In addition to having been an A-10 pilot for the past 10 years, Vickers brought a little extra knowledge to the table. The Michigan native started his military career as an enlisted weapons specialist, working on A-10s at the 110th Attack Wing in Battle Creek.
Quickly, the two Red Devils determined the best course of action would be to fly over to Alpena, just a few minutes away by air, and attempt a landing there. While flying there, the Alpena control tower called down to Selfridge, some 250 miles to the south, in metropolitan Detroit. Soon, several A-10 maintenance specialists were on a speaker phone, chiming in with their ideas and recommendations, which Alpena then relayed to Vickers and DeVries, who was now down to using his third-best radio system.
For seemingly long minutes, they debated about DeVries attempting to lower his landing gear. Landing a plane with the gear down is good. Landing with it up is not ideal. Landing with some of it up and some of it down, well, those stories seldom end well.
Finally, with Vickers flying little more than an arm’s length away underneath DeVries, the pilot of the damaged Warthog tried to lower his landing gear. Two things were in Vickers mind at the time - needing to sound off immediately if there was any problem with the gear as it began to lower and the very real concern that some loose or broken part might fall off DeVries’ plane and damage Vickers’.
DeVries reached forward and grabbed the lever affixed with a clear plastic stroller wheel in the cockpit of his damaged bird. He pushed it down. And the gear started to come down, but, as they feared, the nose gear was hung up from the gun damage.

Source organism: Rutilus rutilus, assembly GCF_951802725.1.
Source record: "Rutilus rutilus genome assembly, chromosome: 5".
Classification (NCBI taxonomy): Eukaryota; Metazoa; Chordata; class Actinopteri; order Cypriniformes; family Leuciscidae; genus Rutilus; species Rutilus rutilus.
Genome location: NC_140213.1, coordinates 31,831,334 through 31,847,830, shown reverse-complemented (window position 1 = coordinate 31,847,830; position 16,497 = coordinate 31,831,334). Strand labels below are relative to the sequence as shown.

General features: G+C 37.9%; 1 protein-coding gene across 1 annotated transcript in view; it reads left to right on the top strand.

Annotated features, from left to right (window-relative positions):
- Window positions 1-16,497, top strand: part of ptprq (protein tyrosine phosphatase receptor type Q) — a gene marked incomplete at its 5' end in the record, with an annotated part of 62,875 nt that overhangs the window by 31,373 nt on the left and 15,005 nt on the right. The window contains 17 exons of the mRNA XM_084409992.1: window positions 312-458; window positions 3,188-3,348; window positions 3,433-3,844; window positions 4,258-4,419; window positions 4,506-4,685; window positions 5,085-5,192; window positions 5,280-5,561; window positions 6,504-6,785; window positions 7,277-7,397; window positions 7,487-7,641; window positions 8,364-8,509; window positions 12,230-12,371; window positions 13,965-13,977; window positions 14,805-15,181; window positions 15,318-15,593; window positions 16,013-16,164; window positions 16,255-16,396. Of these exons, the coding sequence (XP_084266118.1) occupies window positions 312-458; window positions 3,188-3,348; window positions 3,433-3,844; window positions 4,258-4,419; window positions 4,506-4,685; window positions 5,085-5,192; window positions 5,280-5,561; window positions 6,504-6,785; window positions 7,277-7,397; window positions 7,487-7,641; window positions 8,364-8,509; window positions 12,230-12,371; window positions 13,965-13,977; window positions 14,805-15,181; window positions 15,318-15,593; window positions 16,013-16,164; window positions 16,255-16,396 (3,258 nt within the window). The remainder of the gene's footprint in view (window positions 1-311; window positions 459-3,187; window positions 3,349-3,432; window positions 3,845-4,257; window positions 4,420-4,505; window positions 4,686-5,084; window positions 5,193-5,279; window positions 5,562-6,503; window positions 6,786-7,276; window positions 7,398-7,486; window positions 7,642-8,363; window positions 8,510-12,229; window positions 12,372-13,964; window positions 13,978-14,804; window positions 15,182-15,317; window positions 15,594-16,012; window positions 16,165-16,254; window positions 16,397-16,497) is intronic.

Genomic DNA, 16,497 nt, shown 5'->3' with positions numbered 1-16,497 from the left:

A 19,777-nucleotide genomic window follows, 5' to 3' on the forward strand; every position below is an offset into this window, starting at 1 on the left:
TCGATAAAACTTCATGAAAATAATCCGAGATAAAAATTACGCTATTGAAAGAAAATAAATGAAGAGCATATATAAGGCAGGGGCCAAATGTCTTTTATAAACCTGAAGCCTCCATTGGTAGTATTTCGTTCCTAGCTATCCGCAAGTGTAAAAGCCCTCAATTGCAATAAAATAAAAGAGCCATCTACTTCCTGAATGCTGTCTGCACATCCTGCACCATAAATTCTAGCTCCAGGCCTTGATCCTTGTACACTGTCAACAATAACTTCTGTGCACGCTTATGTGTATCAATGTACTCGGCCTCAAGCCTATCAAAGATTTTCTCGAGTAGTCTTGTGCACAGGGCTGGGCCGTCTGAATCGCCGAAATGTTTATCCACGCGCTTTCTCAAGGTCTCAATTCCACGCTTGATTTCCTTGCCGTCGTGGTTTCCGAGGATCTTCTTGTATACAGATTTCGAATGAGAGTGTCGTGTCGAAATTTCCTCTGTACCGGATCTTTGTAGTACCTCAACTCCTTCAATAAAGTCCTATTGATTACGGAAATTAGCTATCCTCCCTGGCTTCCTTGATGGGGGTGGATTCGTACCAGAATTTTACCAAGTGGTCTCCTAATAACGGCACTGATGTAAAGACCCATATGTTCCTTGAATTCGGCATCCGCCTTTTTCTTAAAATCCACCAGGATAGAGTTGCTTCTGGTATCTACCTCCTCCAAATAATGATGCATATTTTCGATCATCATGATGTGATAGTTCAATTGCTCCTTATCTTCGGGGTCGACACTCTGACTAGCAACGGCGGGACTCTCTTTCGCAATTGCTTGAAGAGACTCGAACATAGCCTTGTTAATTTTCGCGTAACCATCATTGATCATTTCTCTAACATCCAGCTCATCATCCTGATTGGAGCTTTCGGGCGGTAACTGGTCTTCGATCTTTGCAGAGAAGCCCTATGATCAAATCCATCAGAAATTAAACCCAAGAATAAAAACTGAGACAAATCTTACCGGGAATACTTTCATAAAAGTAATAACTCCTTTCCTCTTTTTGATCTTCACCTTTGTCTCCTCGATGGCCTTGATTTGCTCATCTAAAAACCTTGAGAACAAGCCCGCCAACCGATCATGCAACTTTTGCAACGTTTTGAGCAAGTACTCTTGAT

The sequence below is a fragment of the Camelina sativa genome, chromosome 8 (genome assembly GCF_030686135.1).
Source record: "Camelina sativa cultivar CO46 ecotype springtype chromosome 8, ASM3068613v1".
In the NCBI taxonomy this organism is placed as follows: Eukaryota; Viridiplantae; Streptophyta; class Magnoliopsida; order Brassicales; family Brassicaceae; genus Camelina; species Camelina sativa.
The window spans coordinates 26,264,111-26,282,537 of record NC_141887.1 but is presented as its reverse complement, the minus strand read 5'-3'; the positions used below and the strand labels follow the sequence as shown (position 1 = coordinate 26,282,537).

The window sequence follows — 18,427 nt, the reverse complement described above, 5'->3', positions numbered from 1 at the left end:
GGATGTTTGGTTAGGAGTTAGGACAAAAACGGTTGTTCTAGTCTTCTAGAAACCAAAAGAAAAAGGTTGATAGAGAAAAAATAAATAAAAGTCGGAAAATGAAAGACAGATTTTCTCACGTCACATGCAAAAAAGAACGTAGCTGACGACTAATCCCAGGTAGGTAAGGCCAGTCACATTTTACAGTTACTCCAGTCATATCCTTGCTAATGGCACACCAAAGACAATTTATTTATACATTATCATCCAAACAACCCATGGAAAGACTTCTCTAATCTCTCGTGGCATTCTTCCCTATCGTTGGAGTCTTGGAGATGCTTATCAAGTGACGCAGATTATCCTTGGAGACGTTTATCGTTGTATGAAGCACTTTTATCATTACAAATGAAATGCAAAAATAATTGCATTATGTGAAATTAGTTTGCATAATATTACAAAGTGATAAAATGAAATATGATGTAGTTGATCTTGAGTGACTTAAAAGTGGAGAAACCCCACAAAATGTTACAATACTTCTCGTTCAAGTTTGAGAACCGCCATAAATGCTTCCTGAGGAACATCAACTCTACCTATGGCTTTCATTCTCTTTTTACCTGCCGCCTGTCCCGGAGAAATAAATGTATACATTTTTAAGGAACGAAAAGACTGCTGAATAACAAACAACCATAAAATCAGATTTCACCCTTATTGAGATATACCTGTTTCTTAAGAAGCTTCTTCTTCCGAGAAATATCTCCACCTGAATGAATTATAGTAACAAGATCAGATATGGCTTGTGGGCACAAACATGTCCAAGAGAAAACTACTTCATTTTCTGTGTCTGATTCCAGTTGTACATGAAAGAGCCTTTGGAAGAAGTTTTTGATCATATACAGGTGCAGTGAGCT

Quickly, Vickers shouted into the radio - “Gear up!” Fortunately, the gear all returned to the up position.
“I just thought, ‘There is no way this is happening right now.’ It all was sort of surreal, but at the same time, we were 100 percent focused on the task ahead of us,” Vickers said.
And so, with gear up and the canopy off DeVries lined it up for a landing.
“As he made final approach, I felt confident he was making the right decision,” Vickers said. “We had talked through every possibility and now he was going to land it.”
Shallow approach. Not too fast. Minimal flare.
On the A-10, the two main landing gear wheels are exposed, even when in the up position. It is part of the combat resiliency of the aircraft. And so, Capt. Brett DeVries landing his ‘Hog, right in the middle of the runway in a near textbook landing - caught on video by another pilot who was on the ground at Alpena.